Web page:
Improving the Mail Process
CPC and the mailing industry have been working to improve the efficiency of preparation and delivery while reducing complexity. To this end, there have been numerous changes recently; the following will summarize the most important.
Agreements are not required to access Incentive Lettermail rates if the mailer has a CPC customer number, uses electronic shipping tools (EST) to produce documentation, and meets the minimum volume requirement. This was a pain point for many mailers and their MSPs.
Machineable mail requires a static 2D barcode in the indicia. An optional 2D barcode can be used to ensure delivery if the address is not readable, with 21 characters for mailer use. Volume requirements have dropped to 400 pieces for Personalized Mail.
Personalized Mail had several improvements. Customized indicia are now available at no additional charge and without pre-approval. The “return to sender” option was modified to an upfront $0.01 per piece on the full mailing rather than the much higher per-piece rate on returns. There was an increase in maximum thickness of dimensional pieces to 60mm (2.36”).
Publications Mail had very exciting changes, increasing value to publishers’ mailers. Catalogues may now be included without separate charge, adding only to the incremental weight. Sample pricing was simplified; attached samples incur only incremental weight charges, and enclosed samples are $0.10 each plus incremental weight. These changes allow increased revenue generation from advertising with little or no increase in postage.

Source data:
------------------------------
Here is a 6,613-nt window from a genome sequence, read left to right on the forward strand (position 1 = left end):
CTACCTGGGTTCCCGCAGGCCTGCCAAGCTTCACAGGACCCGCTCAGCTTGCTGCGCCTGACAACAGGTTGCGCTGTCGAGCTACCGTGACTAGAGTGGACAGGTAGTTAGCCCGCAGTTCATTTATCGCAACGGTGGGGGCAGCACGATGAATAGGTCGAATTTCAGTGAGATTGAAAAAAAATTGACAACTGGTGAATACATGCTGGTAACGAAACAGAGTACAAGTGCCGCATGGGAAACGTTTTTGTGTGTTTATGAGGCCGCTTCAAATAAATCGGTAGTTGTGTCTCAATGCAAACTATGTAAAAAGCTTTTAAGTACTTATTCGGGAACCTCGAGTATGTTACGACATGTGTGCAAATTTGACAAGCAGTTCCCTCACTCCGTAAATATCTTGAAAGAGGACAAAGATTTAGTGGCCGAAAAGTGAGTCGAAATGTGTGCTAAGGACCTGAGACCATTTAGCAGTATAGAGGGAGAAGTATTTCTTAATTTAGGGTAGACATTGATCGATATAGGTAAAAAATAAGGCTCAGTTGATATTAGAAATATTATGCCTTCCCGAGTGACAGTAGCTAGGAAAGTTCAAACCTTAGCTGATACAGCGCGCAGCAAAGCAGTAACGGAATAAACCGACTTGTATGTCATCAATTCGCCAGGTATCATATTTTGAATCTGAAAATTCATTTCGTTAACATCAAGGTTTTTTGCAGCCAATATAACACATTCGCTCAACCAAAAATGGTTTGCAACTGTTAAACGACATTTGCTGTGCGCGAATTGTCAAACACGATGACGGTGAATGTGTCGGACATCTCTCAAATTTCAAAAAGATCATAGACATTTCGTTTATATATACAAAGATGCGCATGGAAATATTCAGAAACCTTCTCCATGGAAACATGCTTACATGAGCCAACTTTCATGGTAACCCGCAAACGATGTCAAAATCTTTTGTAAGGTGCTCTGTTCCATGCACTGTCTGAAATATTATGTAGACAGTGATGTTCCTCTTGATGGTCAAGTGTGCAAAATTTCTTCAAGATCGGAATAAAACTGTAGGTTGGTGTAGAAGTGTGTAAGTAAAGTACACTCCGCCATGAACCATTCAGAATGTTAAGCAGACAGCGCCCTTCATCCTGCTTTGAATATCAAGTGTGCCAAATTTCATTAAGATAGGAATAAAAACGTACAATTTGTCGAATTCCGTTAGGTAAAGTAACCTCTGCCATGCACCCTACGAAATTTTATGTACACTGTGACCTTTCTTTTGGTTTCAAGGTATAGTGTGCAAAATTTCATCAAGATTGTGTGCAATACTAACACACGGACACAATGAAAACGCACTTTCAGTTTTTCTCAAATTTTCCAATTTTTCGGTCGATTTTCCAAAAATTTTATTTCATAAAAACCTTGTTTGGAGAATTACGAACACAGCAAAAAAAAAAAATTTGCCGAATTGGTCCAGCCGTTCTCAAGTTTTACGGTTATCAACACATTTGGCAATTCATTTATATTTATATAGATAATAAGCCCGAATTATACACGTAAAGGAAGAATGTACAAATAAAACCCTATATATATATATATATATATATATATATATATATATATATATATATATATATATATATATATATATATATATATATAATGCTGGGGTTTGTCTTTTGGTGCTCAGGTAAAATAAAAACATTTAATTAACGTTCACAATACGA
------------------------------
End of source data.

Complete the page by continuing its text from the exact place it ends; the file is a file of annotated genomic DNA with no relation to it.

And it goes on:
Undeliverable Publications Mail (uPM) pieces are charged a return fee; however, many pieces had valid addresses but no explanation for lack of delivery. CPC made changes in uPM handling, so mailers now pay only for returns with non-valid addresses, reducing fees for many publishers.
A new class of Publications Mail was added for standard-size publications at a lower price point in recognition that all publications were being charged as though they were oversize even if they weren’t. This class is good news for standard-size publications.
Neighbourhood Mail specs are now better aligned with the flyer industry, allowing pieces to be bigger and heavier. Delivery speed is being increased by up to two days, allowing better in-home estimates for mailers. Bundles of NM are now being measured by maximum height (6” for <500g and 8” for items up to 1kg) rather than maximum number of pieces.
Since its launch, PCT has been undergoing fine-tuning based on consultation with the National Association of Major Mail Users (NAMMU) and MSPs. The $0.30 per piece product includes some data services and postage. Mailers use an MSP, who is provided unique 2D barcodes to print but no address. PCT is potentially an excellent acquisition product. and NAMMU is working with CPC on improvements including reducing time from concept to creation. Contracts are no longer required, indicia chevrons have been removed, and quiet zones have been tightened for more creative real estate. Work is still required to mitigate risk to MSPs, but the concept is solid for acquisition mailings.
Whether B2C or B2B, direct mail is important in reaching Canadians. More than 87% of Canadians open mail addressed to them, and 2/3 read advertising mail and catalogues (even more impressively, 75% of millennials do so!) -- more if you add samples or coupons. Whether you are looking for cross-border shopping, tourism dollars, or a piece of the US $19 billion in e-commerce purchases made by Canadians, mailing to Canada is worth a closer look. Mail, especially advertising and acquisition mail classes, are simpler than the USPS and it is easy to get started. Take a look north of the border — we’re open for business!
Kristi Kanitz is GM, Flagship Software Ltd. She also serves as Chair, Board of Directors, National Association of Major Mail Users (NAMMU). Contact her at firstname.lastname@example.org.